"Flummoxed by an intractable problem? You probably just need to work harder, right? Actually, try taking a walk instead. Thanks to how were hardwired, insight tends to strike suddenly — after we've stopped looking. In this entertaining Gladwell-esque plunge into the science of creativity, Jonah Lehrer mingles with a wide cast of characters — inventors, educators, scientists, a Pixar cofounder, an autistic surfing savant — to deconstruct how we accomplish our great feats of imagination. Notable themes emerge: Failure is necessary. The more people you casually rub shoulders with — on and off the job — the more good ideas you'll have. And societies that unduly restrict citizens' ability to borrow from the ideas of others — see our broken patent system — do so at their peril." Mother Jones
"The author of Proust Was a Neuroscientist argues his case using examples ranging from the songs of Bob Dylan to the invention of the Swiffer, adding practical tips (the color blue stimulates imagination; brainstorming meetings don't work) for better right-brain thinking." Details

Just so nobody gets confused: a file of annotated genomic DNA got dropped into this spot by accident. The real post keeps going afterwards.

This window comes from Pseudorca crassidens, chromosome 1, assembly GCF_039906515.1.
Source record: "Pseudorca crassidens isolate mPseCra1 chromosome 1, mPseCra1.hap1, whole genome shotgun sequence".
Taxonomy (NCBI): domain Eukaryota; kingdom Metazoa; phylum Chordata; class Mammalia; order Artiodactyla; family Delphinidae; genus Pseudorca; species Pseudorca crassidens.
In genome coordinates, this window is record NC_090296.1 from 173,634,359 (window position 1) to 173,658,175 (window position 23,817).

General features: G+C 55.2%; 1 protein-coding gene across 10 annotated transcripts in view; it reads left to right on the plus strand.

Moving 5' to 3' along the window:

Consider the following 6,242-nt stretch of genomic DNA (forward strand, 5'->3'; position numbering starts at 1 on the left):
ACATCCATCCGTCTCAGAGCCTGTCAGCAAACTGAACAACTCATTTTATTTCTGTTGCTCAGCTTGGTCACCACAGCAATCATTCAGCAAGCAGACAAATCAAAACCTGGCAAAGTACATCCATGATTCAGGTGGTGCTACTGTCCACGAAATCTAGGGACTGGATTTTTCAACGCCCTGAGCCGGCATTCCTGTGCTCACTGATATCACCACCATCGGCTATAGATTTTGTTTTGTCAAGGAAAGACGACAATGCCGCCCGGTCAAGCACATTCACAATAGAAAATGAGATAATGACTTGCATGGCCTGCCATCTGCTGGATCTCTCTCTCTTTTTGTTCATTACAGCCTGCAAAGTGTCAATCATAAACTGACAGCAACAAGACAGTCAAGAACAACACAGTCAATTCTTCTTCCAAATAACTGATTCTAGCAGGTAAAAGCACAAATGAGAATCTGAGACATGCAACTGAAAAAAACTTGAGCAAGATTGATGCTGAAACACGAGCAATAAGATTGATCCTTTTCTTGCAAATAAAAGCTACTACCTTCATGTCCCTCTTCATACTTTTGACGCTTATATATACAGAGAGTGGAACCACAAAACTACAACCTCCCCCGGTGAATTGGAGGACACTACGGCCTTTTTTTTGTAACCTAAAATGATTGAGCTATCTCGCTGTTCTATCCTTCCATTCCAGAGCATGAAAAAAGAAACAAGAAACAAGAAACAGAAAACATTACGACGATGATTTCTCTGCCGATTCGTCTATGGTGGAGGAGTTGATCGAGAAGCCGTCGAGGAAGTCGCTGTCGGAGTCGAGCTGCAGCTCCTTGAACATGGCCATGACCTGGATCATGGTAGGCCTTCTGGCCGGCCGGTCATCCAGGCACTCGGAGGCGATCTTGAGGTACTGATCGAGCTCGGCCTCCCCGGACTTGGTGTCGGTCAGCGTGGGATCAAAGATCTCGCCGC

"Imagine argues that modern science allows us to identify and harness the many different thought processes from which creativity emerges....The books strength lies in specific examples — detailed stories about 3M, Pixar, Bob Dylan and Don Lee, the computer programmer who became a master mixer of quirky cocktails. These insightful tales make Imagine well worth the read." Scientific American
"Lehrer writes with verve, creating an informative, readable book that sparkles with ideas." Kirkus
"Imagine is a great introduction for anyone curious about the nature and dynamics of creativity." Booklist
"Illuminating....An engaging guide to the mysteries of the imagination and the science of innovation. With these suggestions, his book implies, you too might be able to maximize your creative output." Michiko Kakutani, New York Times
"Bob Dylan. W.H. Auden. The man who invented Post-it Notes. The people who work at Pixar. If only we all were as creative as those writers and innovators. As it turns out, we are. That's just one of many messages in Imagine: How Creativity Works, Jonah Lehrer's terrific study of humans 'ability to imagine what never existed.'" Houston Chronicle